Best-selling author Stephen King is best known for his horror novels and short stories, as well as scripts for movies and television. He rarely touches on any themes even remotely resembling science fiction.
His 1973 short story Trucks (published later in his anthology Night Shift) imagines a world where machines come alive and decide that their human overlords’ days of getting their sticky fingers on the steering wheel are over. The story stays within the realms of horror, as it never offers an explanation as to why the vehicles become homicidal. The 1986 film Maximum Overdrive throws a comet into the narrative, which still doesn’t give us much in the way of a plausible cause.
Machines going berserk is a mainstay of science fiction. It has often been speculated that machine overlords are an eventuality, and our survival will be at their good graces.
With the advent of self-driving vehicles, the world has taken another step towards the world seen in Trucks. A CNN article (http://money.cnn.com/2015/05/06/autos/self-driving-truck/index.html) tells us that testing has begun in Nevada, and it seems a matter of months before we might see longer stretches of highway being driven by big rigs on autopilot. Sure, a human will be behind the wheel, but who’s in charge?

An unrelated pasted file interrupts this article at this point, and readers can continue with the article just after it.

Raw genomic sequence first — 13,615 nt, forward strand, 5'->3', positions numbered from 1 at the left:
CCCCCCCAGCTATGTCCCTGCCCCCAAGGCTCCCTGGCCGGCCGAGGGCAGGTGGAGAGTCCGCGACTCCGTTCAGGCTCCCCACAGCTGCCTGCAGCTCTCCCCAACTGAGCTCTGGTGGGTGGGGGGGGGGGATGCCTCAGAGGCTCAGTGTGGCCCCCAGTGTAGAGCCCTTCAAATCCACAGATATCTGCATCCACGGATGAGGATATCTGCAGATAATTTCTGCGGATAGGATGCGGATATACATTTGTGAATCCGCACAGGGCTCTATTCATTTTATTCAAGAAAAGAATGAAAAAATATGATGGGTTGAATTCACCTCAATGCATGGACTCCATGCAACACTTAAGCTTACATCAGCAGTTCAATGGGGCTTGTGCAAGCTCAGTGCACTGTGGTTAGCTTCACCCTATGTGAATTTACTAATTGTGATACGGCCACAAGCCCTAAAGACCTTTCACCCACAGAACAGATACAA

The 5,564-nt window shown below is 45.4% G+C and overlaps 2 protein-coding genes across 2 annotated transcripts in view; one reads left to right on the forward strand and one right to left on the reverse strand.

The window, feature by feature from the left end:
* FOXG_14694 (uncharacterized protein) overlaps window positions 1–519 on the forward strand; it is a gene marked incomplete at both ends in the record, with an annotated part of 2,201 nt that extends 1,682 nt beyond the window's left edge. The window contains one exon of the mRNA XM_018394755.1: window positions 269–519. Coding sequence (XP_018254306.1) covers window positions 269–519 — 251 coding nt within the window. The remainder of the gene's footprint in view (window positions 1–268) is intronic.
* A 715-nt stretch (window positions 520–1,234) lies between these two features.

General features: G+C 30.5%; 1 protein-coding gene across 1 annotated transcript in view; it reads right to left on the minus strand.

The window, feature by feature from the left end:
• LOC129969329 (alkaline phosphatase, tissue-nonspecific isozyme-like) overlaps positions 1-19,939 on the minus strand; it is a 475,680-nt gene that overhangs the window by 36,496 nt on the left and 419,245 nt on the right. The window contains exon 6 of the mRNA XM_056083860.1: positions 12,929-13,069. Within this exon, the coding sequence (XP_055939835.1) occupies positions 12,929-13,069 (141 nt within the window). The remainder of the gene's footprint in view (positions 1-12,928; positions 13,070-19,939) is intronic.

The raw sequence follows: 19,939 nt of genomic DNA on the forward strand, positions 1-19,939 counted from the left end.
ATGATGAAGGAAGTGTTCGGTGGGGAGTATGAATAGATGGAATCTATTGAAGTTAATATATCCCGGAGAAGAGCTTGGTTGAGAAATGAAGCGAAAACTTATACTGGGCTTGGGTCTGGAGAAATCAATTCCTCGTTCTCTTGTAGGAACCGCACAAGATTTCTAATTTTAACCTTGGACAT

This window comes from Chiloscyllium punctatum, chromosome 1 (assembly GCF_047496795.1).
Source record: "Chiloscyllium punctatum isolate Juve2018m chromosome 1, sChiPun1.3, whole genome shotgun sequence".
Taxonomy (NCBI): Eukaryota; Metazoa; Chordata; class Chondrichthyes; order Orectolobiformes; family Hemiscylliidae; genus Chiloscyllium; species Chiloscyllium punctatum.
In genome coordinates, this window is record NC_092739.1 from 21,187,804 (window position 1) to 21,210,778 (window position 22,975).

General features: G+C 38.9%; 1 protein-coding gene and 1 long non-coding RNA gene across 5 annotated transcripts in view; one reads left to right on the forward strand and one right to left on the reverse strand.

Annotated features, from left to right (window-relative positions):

Here’s a quote from the above article:
“Automated trucks could also save fuel by driving in “platoons.” In this scenario, automated trucks, communicating with one another electronically, could drive in a tightly packed line behind a lead truck. This would have huge aerodynamic benefits because only the truck in front would have to push through a lot of air. Each following truck would ride in a sort of bubble created by the truck in front of it.”
The short story concludes (SPOILERS!) with the survivors pumping gas for a long line of trucks. Humans have become the servants.The real-world trucks get a human in the cab to act in case something goes wrong, but how long before even this job is done remotely? This sub-genre of science fiction will only become more relevant as the world moves further towards autonomous machines.
The story Trucks is a fun, creepy lark. But maybe you should wipe your hands well before you handle the steering wheel. Your car might keep you around.